[xj] Just pondering safety wire on the rear caliper bolts

Think of the money Jag could have saved by just using Locktite on
all these bolts back here on the IRS that are safety wired??

Drilling holes in the heads of so many bolts aint cheap - what,
about 5X the cost of a normal bolt?

FWIW, I’m going back in with Locktite. But since I’ve already
bought the tool for wrapping safety wire - I may just do it for
window dressing…–
Ted Macklin/'85 XJ6SIII
–Posted using Jag-lovers JagFORUM [forums.jag-lovers.org]–

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In reply to a message from TMack sent Fri 6 Aug 2004:

Ted,
Depending on how many XJs your local MOT/Safety check staff
see, the safety wire may be redundant to requirements, but if the
mechanic expects to see it and doesn’t then you’ll have an
additional hassle.
Which Loctite is suitable for this application, surely heat is
an issue?

Andrew–
The original message included these comments:

FWIW, I’m going back in with Locktite. But since I’ve already
bought the tool for wrapping safety wire - I may just do it for
window dressing…


1968 3.8S
Zurich, Switzerland
–Posted using Jag-lovers JagFORUM [forums.jag-lovers.org]–

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In reply to a message from Andrew Waugh sent Fri 6 Aug 2004:

There are different types of loctite depending on how easy
it is to remove later. They have red, green, or blue. The
red is high temp and needs to be heated to remove. The green
needs local heat to remove and works into assembled parts.
The blue is removable without heat. See web site below.

http://www.loctiteproducts.com/products/subcategory.asp?
CatID=10&SubID=48
(append 2nd part onto first for usable web address)

Mr. Kim Hall
Everett, WA
1987 XJ6 VDP 4.2L
1964 Ford Custom 2 door 302
1965 Chrysler New Yorker 413 (loaded)
1968 Ford Country Sedan wagon 302 (restored)
1971 Toyota Hilux 18RG-R DOHC (restored)–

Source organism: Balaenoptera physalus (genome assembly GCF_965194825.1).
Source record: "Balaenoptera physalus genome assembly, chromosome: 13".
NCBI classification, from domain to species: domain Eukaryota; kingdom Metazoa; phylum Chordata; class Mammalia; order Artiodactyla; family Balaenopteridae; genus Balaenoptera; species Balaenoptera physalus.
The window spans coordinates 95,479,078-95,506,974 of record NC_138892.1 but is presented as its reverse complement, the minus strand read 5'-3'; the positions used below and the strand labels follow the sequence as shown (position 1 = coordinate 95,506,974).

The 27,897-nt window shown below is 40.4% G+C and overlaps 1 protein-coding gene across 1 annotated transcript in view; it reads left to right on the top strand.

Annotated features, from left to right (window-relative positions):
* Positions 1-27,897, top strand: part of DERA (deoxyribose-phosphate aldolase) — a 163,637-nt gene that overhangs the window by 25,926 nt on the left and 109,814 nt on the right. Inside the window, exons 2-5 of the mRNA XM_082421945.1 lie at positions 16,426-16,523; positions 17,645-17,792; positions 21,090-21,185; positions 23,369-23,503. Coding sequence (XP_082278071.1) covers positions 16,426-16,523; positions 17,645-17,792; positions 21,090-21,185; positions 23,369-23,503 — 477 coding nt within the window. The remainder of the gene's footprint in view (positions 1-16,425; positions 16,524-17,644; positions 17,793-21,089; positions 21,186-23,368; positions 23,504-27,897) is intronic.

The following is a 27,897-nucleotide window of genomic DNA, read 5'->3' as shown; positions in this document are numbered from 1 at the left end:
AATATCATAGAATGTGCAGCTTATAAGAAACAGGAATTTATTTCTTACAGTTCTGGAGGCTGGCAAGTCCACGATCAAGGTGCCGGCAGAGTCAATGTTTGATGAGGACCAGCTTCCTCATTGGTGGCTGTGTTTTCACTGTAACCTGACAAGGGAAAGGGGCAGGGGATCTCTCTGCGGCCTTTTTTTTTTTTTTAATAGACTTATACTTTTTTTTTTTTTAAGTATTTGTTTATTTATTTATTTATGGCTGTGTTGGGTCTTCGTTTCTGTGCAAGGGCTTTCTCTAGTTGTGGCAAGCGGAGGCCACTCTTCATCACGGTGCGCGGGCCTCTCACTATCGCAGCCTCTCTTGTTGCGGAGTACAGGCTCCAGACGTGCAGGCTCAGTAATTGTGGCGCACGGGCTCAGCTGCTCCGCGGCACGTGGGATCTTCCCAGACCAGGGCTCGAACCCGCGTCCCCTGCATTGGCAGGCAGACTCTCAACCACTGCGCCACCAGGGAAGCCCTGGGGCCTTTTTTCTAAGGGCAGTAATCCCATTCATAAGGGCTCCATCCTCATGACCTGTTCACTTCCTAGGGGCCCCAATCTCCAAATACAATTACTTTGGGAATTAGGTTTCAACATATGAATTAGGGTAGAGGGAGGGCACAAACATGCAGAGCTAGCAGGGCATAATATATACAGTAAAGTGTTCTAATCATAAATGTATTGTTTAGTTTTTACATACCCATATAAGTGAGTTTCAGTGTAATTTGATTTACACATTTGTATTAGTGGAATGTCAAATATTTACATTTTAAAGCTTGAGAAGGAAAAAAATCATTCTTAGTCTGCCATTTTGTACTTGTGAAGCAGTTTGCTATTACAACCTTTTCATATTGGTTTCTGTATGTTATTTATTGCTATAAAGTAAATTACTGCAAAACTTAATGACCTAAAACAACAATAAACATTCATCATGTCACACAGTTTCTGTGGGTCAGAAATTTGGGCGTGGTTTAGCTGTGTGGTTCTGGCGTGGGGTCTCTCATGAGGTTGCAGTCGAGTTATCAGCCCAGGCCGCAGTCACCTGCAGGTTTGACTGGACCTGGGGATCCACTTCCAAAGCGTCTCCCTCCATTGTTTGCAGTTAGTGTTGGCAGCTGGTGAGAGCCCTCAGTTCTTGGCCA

The original message included these comments:

Which Loctite is suitable for this application, surely heat is 

an issue?


Kim Hall
–Posted using Jag-lovers JagFORUM [forums.jag-lovers.org]–

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In reply to a message from Kim Hall sent Fri 6 Aug 2004:

Kim,
I was thinking more the other side, i.e. not removing later,
more removing during! Brake fluid dry Boiling point is between say
300-600F. I’d think you want the Loctite to retain its thread
locking properties above those temps. (Starting from the
principle that you want the brakes to stay together even when
they’re being used hard). I know that most modern brake fasteners
have some blue material on them, but I suspect it may be
something other than the standard Loctite grades that we commonly
know.

Andrew–
The original message included these comments:

red is high temp and needs to be heated to remove. The green
needs local heat to remove and works into assembled parts.
The blue is removable without heat. See web site below.


1968 3.8S
Zurich, Switzerland
–Posted using Jag-lovers JagFORUM [forums.jag-lovers.org]–

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In reply to a message from andrew.waugh@bluewin.ch sent Fri 6 Aug 2004:

Blue and green are rated -65 to 300 degrees F. Red is called
high temp. I assume this means higher than the others.

Mr. Kim Hall
Everett, WA
1987 XJ6 VDP 4.2L
1964 Ford Custom 2 door 302
1965 Chrysler New Yorker 413 (loaded)
1968 Ford Country Sedan wagon 302 (restored)
1971 Toyota Hilux 18RG-R DOHC (restored)–
The original message included these comments:

more removing during! Brake fluid dry Boiling point is between say
300-600F. I’d think you want the Loctite to retain its thread


Kim Hall
–Posted using Jag-lovers JagFORUM [forums.jag-lovers.org]–

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In reply to a message from TMack sent Fri 6 Aug 2004:

Hi Ted, just read your bit about Loctite or wire. No
argument from me but I wouldn’t dream of just using Loctite
on it’s own. A lot of thought went into those rear brakes
and that lockwire was put there for a reason. I believe
that Loctite or similar would have been available at the
time of manufacture and I’m sure Jaguar would have ‘dallied’
with the idea of just using a locking compound. Stuff like
that can’t be as resilient as lock wire, constantly heating
and cooling. It must break down the compound over a period
of time. I would only use it WITH lockwire.

Anyway, doing up that lockwire is fun, especially with the
correct tool!!!

Good luck

Malcolm

Ipswich

Suffolk

(Re built my IRS a couple of years back)–
The original message included these comments:

Think of the money Jag could have saved by just using Locktite on
all these bolts back here on the IRS that are safety wired??
Drilling holes in the heads of so many bolts aint cheap - what,
about 5X the cost of a normal bolt?
FWIW, I’m going back in with Locktite. But since I’ve already
bought the tool for wrapping safety wire - I may just do it for
window dressing…


Malcolm Young
Ipswich, United Kingdom
–Posted using Jag-lovers JagFORUM [forums.jag-lovers.org]–

===================================================
The archives and FAQ will answer many queries on the XJ series…
FAQs: http://www.jag-lovers.org/xjlovers/xjfaq/index.html
Archives: http://www.jag-lovers.org/lists/search.html

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